• Human and Institutional Capacity Development (HICD)

    CGC’s Human and Institutional Capacity Development strengthens agriculture and natural resources practices in developing countries by identifying and addressing the root causes of performance gaps in partner institutions and improving performance through ongoing monitoring systems.

  • Modernizing Extension Agricultural Service Project (MEAS)

    The Modernizing Extension Agricultural Service Project (MEAS): Extension systems in Africa, Asia, the Middle East, Eastern Europe, and Central America need to undergo significant change if they are to effectively serve the food security and economic development needs of resource-­‐poor men and women farmers

  • Feed the Future Innovation Lab for Food Security Policy

    The Feed the Future Innovation Lab for Food Security Policy, whose focus is helping USAID-supported countries in Africa, Asia, and Latin America to fight hunger, reduce poverty and improve nutritional outcomes through better food policy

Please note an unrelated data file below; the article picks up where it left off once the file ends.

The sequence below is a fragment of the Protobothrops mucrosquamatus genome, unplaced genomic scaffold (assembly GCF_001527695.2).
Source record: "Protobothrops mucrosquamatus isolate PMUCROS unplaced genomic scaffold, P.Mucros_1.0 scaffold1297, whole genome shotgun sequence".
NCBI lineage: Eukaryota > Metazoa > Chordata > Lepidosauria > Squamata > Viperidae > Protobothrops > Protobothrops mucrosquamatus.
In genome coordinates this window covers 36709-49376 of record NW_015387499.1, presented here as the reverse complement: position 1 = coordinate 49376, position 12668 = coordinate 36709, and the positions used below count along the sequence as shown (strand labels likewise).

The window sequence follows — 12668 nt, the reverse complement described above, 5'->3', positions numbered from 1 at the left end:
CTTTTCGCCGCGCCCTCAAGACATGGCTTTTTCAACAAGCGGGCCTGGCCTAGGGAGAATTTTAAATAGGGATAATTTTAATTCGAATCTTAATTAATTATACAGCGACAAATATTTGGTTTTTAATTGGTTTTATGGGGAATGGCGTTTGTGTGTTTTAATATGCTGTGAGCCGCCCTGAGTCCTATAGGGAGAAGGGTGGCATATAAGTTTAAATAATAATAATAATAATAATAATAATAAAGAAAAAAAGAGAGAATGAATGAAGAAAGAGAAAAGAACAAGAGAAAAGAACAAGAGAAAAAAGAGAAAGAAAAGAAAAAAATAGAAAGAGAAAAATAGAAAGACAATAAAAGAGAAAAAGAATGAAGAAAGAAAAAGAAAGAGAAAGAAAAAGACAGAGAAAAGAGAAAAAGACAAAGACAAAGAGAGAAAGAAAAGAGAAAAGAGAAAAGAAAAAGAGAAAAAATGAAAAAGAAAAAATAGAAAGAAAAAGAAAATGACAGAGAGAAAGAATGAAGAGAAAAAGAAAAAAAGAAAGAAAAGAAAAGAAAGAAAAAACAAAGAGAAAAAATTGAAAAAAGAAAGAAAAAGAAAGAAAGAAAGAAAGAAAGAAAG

• Feed the Future Borlaug Higher Education for Agricultural Research and Development Program

    Development (BHEARD) Program - Honoring the legacy of Nobel Peace Prize Laureate Norman Borlaug, this major new effort is focused on increasing the number of agricultural scientists and strengthening scientific institutions in developing countries. The program is supporting long-term training of agricultural researchers at the master’s and doctoral levels and is linking scientific and higher education communities in Feed the Future countries and the United States.

  • Global Center for Food Systems Innovation (GCFSI)